Rory dominates, Tiger gets a win, Jordan Spieth battles back and everything else that happened on Day 1 of the Match Play

World Golf Championships-Dell Match Play - Round One

Ezra Shaw

As we've seen in the WGC-Dell Match Play's no-longer-new format, the first three marathon days of round robin are action-packed. Wednesday at Austin Country Club was no different. There were "upsets", matches that went the distance and a few very impressive performances from some of golf's biggest stars. If you missed any of the action, we'll help you get caught up below.

Rory McIlroy dominates

Fresh off a victory in the Players Championship, McIlroy picked up right where he left off on Wednesday, taking an early 1-up lead over Luke List with a birdie at the second hole. List hung in there, reaching the eighth tee still only 1 down, but back-to-back bogeys saw him make the turn 2 down to McIlroy, and Rory slammed the door from there. The Northern Irishman, who won this event in 2015 and has been a Ryder Cup stalwart over the years, won four of the next five holes, closing out List with birdies at 13 and 14 to win 5 and 4.

Surprisingly, this is the first time McIlroy has won his opening match since 2016, which is also the last time he's made the Round of 16, ultimately losing to Rafa Cabrera Bello in the consolation third-place match. Judging off his recent form, and the fact he'll take on another heavy underdog in South Africa's Justin Harding on Thursday (Harding beat Matthew Fitzpatrick in his opening match), Rory looks to be in good position to get back into the dance in 2019.

• • •

Tiger Woods gets a win!

World Golf Championships-Dell Match Play - Round One

Ezra Shaw

OK, so it's not quite a "win" this season yet, but it still feels good to type out "Tiger Woods wins," even if it's just one match. As Woods stated afterwards, his battle with the young Aaron Wise wasn't pretty, especially early. Woods won the first hole with a bogey, then the second with a par before Wise got him back at the third with a par of his own. Then at the fourth, Woods took another 2-up lead … with another par. Not exactly highlight-reel material, save for one 33-foot par putt at No. 7 that earned Woods a halve:

"We weren't playing that great today," Woods said. "We were both struggling a little bit. If this was a stroke-play event, we'd be pretty far behind. But it was just trying to beat the guy in front of you and that was about it."

Luckily for the both of them, it wasn't stroke play, allowing them to eventually settle in and trade blows. Wise even took a 1-up lead with birdies at the ninth and 10th, but Woods was able to square the match at the 11th and never go down again, winning 3 and 1 at the par-3 17th. Next up for Tiger is Brandt Snedeker, who tied halved (not going to get used to tied) his match with Patrick Cantlay thanks to a clutch 33-foot birdie putt at the 18th. So Woods is in a very good spot as the only member of his group with a full point.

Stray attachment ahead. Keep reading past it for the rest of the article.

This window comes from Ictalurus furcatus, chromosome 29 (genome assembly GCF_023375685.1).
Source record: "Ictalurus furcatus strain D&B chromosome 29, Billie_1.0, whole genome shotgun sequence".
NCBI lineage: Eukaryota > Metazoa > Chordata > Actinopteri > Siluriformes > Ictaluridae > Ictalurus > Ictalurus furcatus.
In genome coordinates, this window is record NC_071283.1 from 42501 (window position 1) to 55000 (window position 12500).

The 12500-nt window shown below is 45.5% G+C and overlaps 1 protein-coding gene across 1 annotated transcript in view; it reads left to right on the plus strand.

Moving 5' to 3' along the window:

• • •

Jordan Spieth fights back for a half point

After going 3 down through five holes to Billy Horschel, the Spieth panic button was being smashed with a sledgehammer. But he showed some real guts, halving the par-5 sixth with a birdie and then doing this at the par-3 seventh:

Just a ridiculous shot that showed the three-time major champion is not completely lost out there, and when he won the next two holes to square the match, he was officially BACK! Well, that lasted all of four holes. Here's what he did with his drive at the 14th:

This scene, Spieth looking like he's not even on the property, has become an all-too-familiar one this season. He has hit some woeful drives reminiscent of the one he hit at Royal Birkdale, but just like he did at Birkdale, Spieth clawed back on Wednesday. He lost the 14th and 15th holes to go 2 down, but won the 16th with a par, halved the 17th with a birdie and birdied the 18th to halve the match. It was a grind, and Spieth never led, but earning a half point had to feel like a victory with the way the match looked early. That's (sort of) how he saw it afterwards.

"I'm not looking to be validated or not validated, I'm just looking for progress," Spieth said. "And I've made progress. And today was the best that I think -- kind of the best as far as the finish goes, the best I've played under pressure in a little while. And I haven't really been in the position to play under pressure for a little while. It was great to see that. That could certainly serve me well not only to the rest of this tournament but as we look in the next few weeks."